Editor's Note: As of November 23, 2016, veligers have been found in the Milk River system below Fresno in addition to the mussels found earlier this month in Montana reservoirs (Tiber and Canyon Ferry). This has caused the National Park Service accross the border to close all waters in Glacier National Park to watercraft until further notice. Adult mussels have not been confirmed in any location, but further investigation is still underway.
Now, don’t get me wrong, I am a huge fan of mussels, steamed in a delicious garlic cream sauce served with crispy fries – mmm… Moules Frites! But, there is a different type of mussels (not for eating!) that aren’t winning any awards in my books – Zebra and Quagga Mussels. These species are not indigenous to Alberta and are highly invasive. If they enter into our system, consequences can be drastic in terms of negative impacts to fish habitat and entire ecosystems as well as high costs to repairing the damage they cause to boating equipment and water infrastructure. Alberta estimates that damages could be upwards of $75 million per year if the mussels make their way into our lakes and rivers.
How did they get here? It has been determined that these invasive species actually arrived on ships from Europe. Large cargo ships would bring them over in the ballast water used to balance the ship. This ballast water however, contains more than just water, often housing microbes, algae, aquatic plant and animals. Once the boats arrive to their new destination, the water they picked up in Europe is now dumped out into the waters of their end destination. Since their first known introduction into the Great Lakes in Canada and the U.S. in the 1980s, they are now found in Ontario, Quebec and most recently Winnipeg and at least 24 U.S. States have had confirmed presence of mussels. These mussels are not yet found in any waterbodies in Alberta, however just last week, Montana Fish and Wildlife and Parks reported mussel larvae (veligers) found in one reservoir in Montana and suspect in a second. Since no adult mussels have been found, Montana is hoping to contain the situation over the winter while the waters are cooler and the mussels are less likely to reproduce.
Lake Winnpeg has not been so lucky. Since first detecting mussels in October 2013 the south end of the Lake is highly infested with hundreds of thousands of mussels. Originally Manitoba had contained the mussels and did successfully kill off the ones they knew about by adding potash to the water in May 2014. However the Red River that flows into the lake is also infested and so the future looks difficult. Between spring and summer 2016 mussel numbers jumped 16X, showing just how invasive and prolific these mussels are.
But what does this mean for Alberta? Well, if you look at the map below, you can see that the mussels are making their way from East to West, and have certainly done a fair bit of traveling in the United States. Detection of the veligers in Montana is the closest they have come geographically to Alberta. To protect against their infestation, Alberta Environment and Parks have been monitoring 60 high priority water bodies in the province with the awareness and education program – Stop Aquatic Hitchhikers. The program is the largest watercraft inspection program in Canada, with over 19,000 inspections in 2016, and also employs some pretty cute, hairy, slobbery employees – sniffer dogs Hilo, Diesel and Seuss.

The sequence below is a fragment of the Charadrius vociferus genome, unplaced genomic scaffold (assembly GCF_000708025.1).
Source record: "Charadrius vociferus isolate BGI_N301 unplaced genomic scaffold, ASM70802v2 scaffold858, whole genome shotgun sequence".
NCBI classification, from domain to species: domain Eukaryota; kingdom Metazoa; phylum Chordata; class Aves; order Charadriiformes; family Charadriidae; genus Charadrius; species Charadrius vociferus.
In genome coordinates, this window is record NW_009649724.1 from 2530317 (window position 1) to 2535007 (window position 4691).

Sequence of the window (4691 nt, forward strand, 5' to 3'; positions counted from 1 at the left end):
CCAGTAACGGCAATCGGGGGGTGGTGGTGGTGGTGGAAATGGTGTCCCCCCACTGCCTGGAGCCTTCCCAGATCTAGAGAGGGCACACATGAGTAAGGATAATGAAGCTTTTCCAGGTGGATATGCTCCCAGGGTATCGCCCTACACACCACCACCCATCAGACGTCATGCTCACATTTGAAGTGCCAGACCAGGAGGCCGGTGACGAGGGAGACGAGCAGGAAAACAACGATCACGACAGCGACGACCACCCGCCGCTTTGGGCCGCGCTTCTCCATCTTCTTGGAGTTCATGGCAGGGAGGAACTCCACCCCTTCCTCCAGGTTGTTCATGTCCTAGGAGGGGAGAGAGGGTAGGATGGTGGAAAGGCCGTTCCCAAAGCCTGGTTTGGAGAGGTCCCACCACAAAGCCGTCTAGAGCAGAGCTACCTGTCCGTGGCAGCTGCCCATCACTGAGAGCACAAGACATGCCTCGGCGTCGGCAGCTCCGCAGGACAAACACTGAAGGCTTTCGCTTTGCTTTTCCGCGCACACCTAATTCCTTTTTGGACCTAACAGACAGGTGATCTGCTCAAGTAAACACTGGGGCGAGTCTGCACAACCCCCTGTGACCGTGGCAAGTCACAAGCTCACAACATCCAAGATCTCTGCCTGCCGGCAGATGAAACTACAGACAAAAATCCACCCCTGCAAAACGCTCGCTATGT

Last week, the OWC was pleased to have Hilo and his handler Cindy Sawchuk, Invasive Species Conservation Lead with Alberta Environment and Parks, come down to the office and give us a real-life show of how these amazing dogs sniff out mussel intruders. Since our visit, Hilo and Cindy have made their way south of the border at Montana's request, as part of the early detection and rapid response plan. The pair will be sniffing out the shores of the reservoirs in order to help determine if adult mussels are present. Until adult mussels are found, Montana can remain mussel-free by containing and removing the veligers found.
The Oldman Watershed Council has supported the Stop Aquatic Hichhikers program through the OWC’s Headwaters Action Plan (HAP). As an integral part of the HAP, the Headwaters Action Team (HAT), a multi-stakeholder group representing those with interests in the headwaters of the Oldman, have further pushed to have inspections running throughout the year and into the night. Expanding the program can further reduce the potential of having infected watercrafts enter into Alberta. In addition to the inspections, the Stop Aquatic Hitchhikers program is also focused on the message to boaters of Clean, Drain, Dry. Relaying this message can help ensure that watercrafts are cleaned when they exit a waterbody and that any invasive species are removed before entering a new waterbody.
How can you help? Be aware – If you are a boater, stop at the inspection sites. If you know boaters, make sure they know about the Stop Aquatic Hitchhikers program and the Clean, Drain, Dry message. The Oldman Watershed Council continues to support efforts to keep invasive mussels out of our watershed. Please help us by donating, volunteering, promoting the message and displaying the right thing to do!
Alberta Parks Aquatic Invasive Species
Webinar: A Treatment Method to Protect Alberta's Irrigation Pipelines from Invasive Dreissenid sp. Mussels. Hosted by the Canadian Committee on Irrigation and Drainage (CANCID). Presented by Brad Calder, Research Specialist with Alberta Agriculture and Forestry.
November 23, 2016 starting at 12:30pm (mountain time).
Click here for more information and a link to register. There is no cost for this Webinar.